Do you Self-manage your Portfolio?

Do it Yourself Investing

As an investor, you might be encouraged to self-manage your portfolio. This could prevail a feeling of control over your financial future. However, it’s best to address this approach from a different angle. If your car were to break down, would you repair it yourself? Or, if you fell ill, would you diagnose a health ailment?

Most people would not. Unless, of course, they have undergone the coursework for their doctorate or have apprenticed under a car mechanic. The truth is, many individuals have built up a false sense of confidence with their ability to manage their own investments.

Self-investors, given the lack of vigorous training, tend to view their investment decisions through their own emotional lens. Often, a reliance is built upon gut feeling and mental shortcuts. We believe shortcuts lead to failure.

People do not realize how money and their emotions are bound together. When you put it all together, you get a high tendency to fall into decision traps, lacking the wealth of information needed.

Investing involves much more than knowing when to buy and sell. In fact, most investment experts avoid market timing. It’s a gamble. Most importantly, self-advisors rarely know when to sell an investment.

Investment Advisors know the rules and use fact-based modules to determine when a stock should be sold. Often, self-advisors don’t have rules or are unable to stick to them.

Have you Considered an Investment Advisor?

Self-investors must be able to perform research, investment management, and proper decision making. But, first ask yourself, what kind of benefits can an Investment Advisor provide versus what you sign up for when you do it yourself?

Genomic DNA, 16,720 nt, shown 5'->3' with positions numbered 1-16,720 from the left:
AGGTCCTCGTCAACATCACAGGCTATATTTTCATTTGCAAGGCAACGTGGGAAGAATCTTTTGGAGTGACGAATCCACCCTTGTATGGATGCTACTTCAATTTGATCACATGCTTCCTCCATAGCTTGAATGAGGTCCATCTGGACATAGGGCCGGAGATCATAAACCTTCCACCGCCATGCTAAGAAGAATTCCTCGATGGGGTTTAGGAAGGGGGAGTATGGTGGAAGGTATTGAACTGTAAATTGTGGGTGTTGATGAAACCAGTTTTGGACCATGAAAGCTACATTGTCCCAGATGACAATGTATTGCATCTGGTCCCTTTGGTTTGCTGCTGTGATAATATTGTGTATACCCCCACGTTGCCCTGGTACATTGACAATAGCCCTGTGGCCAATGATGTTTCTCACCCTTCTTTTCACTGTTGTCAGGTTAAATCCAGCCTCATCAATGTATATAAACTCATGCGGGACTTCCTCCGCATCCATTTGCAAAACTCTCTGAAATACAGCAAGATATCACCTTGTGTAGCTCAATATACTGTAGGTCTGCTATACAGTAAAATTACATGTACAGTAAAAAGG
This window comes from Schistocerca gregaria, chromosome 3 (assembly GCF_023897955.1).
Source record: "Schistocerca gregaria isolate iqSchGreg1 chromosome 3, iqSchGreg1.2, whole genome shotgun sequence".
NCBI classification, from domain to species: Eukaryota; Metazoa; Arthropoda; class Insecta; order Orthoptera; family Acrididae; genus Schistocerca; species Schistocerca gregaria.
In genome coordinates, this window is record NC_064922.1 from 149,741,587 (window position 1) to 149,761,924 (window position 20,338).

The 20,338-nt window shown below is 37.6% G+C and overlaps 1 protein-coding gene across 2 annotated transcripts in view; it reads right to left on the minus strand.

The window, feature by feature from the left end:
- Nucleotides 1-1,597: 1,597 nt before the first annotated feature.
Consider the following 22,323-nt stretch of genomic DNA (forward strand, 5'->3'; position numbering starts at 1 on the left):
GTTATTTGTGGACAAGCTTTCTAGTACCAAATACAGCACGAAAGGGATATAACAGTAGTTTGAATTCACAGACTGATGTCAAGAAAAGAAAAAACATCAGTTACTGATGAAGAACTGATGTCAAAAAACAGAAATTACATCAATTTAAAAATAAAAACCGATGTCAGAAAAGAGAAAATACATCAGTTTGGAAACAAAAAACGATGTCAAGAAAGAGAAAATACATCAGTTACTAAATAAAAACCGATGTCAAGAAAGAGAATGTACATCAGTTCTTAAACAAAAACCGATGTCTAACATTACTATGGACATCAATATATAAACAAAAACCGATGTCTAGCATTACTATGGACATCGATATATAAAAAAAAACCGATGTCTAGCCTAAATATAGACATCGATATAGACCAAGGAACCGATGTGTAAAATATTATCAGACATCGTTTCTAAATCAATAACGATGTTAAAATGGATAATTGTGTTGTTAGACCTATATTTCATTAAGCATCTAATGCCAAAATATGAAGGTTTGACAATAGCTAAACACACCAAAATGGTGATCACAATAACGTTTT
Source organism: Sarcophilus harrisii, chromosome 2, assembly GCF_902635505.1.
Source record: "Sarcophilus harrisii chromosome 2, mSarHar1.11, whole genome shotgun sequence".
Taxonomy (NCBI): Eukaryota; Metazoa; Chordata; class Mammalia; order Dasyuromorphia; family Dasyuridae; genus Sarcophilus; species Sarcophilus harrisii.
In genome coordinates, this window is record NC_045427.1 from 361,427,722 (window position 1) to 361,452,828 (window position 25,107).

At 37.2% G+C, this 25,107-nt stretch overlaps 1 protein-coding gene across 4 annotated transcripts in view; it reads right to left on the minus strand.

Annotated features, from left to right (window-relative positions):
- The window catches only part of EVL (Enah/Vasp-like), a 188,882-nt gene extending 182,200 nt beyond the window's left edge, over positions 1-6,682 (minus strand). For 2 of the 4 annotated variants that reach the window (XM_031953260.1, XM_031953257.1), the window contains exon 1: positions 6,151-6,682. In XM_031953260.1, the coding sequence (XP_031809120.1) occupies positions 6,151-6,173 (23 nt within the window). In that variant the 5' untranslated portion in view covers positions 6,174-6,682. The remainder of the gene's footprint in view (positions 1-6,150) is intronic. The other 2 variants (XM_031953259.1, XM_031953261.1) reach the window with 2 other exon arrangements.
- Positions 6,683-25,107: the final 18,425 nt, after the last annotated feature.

1. They get to know your personal objectives and they know how to meet them.

When speaking to an Investment Advisor, they get to know your short-term and long-term goals, what you’re saving, your spending behaviors, and the lifestyle you’re working toward. Then, they build a personalized strategy designed to help you achieve those goals.

Can you analyze your financial picture and track progress over time with general strategies when to exit the market?

By partnering with an Investment Advisor, you can reap the benefits of having someone who has a deep understanding of both investments and your financial goals.

2. Objective Advice.

Many DIY investors fall into a common investing trap. The emotional investing trap. Chasing performance and moving into and out of the markets can lead to poor diversification. An investment advisor offers objective, personalized advice that is needed when the markets become volatile.

3. Able to understand investment research.

An Investment Advisor understands market patterns. They also know the nature of diversification and other factors necessary in helping you make investment choices for your situation. As a DIY investor, you can spend time doing investment research and still may not having considered everything that can impact your decision making.

4. Complicated investment needs.

When preparing for retirement, you’ll need to involve your accountant and your attorney into your financial strategy, whether you own your own business, are expecting an inheritance, or have specific estate considerations. An Investment Advisor has the depth of knowledge and experience to help you navigate most situations, as well as work with your tax advisor and attorney to develop solutions to meet your needs.

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